One broker dealer shared a story of a month and a half worth of missing advisor e-mail tracking they discovered after changing tracking vendors. They were forthright with FINRA by quickly reporting the mishap. FINRA was thankful and then responded, “By the way, we are going to fine you $750,000 and restrict your ability to add advisors for one year.” After much back and forth haggling, this broker dealer was able to persuade FINRA to lower the fine to $350,000 with no restriction on their ability to add advisors.
Speaking of growth, did I mention that FINRA restricts how many advisors broker dealers can add to their firm in a given year? They have what is called the “Safe Harbor Expansion Provision,” which restricts broker dealers from adding more than 30 percent of their size in a 12-month period. If you want to add more than 30 percent in a rolling 12 months, you need to go to FINRA, fill out forms for your request and get permission to add over the allotment. What industry do you know of where regulatory bodies can control how fast a business can grow?
Regulation works out wonderfully for the Bernie Madoffs of the world (whistleblowers repeatedly warned the SEC about Maddoff’s investment fraud, but they turned an inept deaf ear). Regulation is also very useful to FINRA, allowing it to generate fine revenue that ends up in places no one quite knows, with FINRA simply saying the money is used for capital projects. The consumer, on the other hand, is left hoping their advisor has their best interest in mind.
By far the most effective regulator of proper behavior is not regulation, but rather reputation. It’s the desire to maintain one’s reputation that goes the furthest in keeping advisors on the straight and narrow path. In financial services and many other industries, reputation is the primary driver in doing the right thing. The consequence of not doing so is losing customers. A recent example is Wells Fargo and the $3.5 million fake bank and credit card accounts that Wells Fargo management blamed on unrealistic sales goals placed on employees for encouraging the unauthorized bill pay and bank account openings. Besides the aftermath of 5300 employee firings and a $200 million revenue drop from the previous year while competitors JP Morgan and Citibank posted much more robust growth, the real damage will be the bank’s potential for future growth as their reputation has been severally damaged.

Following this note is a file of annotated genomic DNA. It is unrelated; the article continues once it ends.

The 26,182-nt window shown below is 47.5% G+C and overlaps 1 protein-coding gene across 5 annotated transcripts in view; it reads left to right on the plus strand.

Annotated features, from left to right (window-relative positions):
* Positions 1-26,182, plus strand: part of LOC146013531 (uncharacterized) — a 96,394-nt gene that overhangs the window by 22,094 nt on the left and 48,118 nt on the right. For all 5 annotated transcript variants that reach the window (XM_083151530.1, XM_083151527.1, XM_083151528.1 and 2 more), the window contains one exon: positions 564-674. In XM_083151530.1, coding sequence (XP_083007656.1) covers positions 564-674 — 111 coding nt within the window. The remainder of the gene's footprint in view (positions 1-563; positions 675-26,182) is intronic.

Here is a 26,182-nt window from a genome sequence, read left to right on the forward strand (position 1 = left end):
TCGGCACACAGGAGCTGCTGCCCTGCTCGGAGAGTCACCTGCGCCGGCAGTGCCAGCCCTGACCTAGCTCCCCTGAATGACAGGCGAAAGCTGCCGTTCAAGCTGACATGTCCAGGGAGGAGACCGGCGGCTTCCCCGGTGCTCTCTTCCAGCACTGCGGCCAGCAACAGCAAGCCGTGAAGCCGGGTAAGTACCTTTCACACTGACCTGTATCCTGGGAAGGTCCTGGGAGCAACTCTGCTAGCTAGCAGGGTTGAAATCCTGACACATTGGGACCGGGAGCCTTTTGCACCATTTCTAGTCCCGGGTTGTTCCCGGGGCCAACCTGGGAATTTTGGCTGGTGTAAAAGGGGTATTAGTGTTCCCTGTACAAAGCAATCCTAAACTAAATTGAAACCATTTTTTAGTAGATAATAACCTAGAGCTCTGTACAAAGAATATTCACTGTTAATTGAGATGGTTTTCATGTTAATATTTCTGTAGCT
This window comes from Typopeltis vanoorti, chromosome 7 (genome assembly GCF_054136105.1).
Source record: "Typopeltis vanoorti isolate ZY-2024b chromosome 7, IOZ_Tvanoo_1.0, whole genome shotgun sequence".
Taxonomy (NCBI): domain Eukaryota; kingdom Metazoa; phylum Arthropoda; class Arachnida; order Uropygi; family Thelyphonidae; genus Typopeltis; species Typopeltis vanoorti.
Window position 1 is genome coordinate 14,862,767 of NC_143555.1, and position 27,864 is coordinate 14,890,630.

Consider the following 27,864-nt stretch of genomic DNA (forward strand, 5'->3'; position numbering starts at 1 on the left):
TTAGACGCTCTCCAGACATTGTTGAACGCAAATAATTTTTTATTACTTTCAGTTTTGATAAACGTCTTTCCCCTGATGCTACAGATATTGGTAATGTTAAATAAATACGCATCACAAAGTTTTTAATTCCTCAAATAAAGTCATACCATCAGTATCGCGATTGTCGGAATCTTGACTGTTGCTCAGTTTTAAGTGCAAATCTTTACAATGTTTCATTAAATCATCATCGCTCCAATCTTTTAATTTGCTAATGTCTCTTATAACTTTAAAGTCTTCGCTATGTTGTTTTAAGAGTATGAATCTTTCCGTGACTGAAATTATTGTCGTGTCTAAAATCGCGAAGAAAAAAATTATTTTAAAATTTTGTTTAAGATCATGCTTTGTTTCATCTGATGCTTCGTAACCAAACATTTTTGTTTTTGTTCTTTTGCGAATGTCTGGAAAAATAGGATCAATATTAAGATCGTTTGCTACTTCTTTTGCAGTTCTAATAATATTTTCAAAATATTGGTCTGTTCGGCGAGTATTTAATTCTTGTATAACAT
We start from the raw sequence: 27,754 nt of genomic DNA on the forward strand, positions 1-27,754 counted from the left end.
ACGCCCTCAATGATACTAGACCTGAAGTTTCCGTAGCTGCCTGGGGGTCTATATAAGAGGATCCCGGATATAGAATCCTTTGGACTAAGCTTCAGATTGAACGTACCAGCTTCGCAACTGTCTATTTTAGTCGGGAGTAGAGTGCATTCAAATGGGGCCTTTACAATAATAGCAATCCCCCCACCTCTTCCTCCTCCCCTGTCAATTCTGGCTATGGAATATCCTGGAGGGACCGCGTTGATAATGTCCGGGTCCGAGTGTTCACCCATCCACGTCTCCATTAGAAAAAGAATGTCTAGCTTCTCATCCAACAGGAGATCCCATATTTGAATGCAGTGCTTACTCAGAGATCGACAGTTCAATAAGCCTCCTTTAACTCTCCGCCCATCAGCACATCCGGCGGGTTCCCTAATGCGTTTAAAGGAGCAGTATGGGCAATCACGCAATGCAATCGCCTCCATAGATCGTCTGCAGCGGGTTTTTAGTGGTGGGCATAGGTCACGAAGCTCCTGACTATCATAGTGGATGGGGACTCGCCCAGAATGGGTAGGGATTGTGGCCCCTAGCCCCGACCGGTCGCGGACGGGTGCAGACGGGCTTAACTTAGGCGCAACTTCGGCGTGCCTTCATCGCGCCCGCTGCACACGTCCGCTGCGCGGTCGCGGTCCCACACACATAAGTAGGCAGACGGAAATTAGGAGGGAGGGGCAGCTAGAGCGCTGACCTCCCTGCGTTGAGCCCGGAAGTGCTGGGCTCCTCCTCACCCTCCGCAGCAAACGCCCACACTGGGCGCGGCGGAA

Advisors work constantly to build their clients’ trust, see their clients succeed through their life phases and find the best solutions to their needs. They do this while also increasing their knowledge through designations such as becoming a Certified Financial Planner, with the intent to continuously improve their reputation with their clients and prospective clients, not by fulfilling FINRA Rule 2010.
We do need some regulation, of course. But I share this with you because oftentimes policies implemented with good intentions have many unintentional consequences that are either detrimental (to brokers and clients) or end up having little to no effect in protecting the consumer from rouge financial advisors and brokers. In a more perfect world, we would have far fewer regulations but much smarter, well-thought out regulations that serve the public interest.
Jon Henschen is president of Henschen & Associates, a Twin Cities-based firm that matches financial advisors to independent broker dealers.
He has more than 25 years of experience in the financial services industry and has worked as a registered financial advisor in both the independent and wirehouse channels.
Jon has been featured in numerous financial publications, including the Wall Street Journal, Bloomberg News, Reuters, and the New York Post.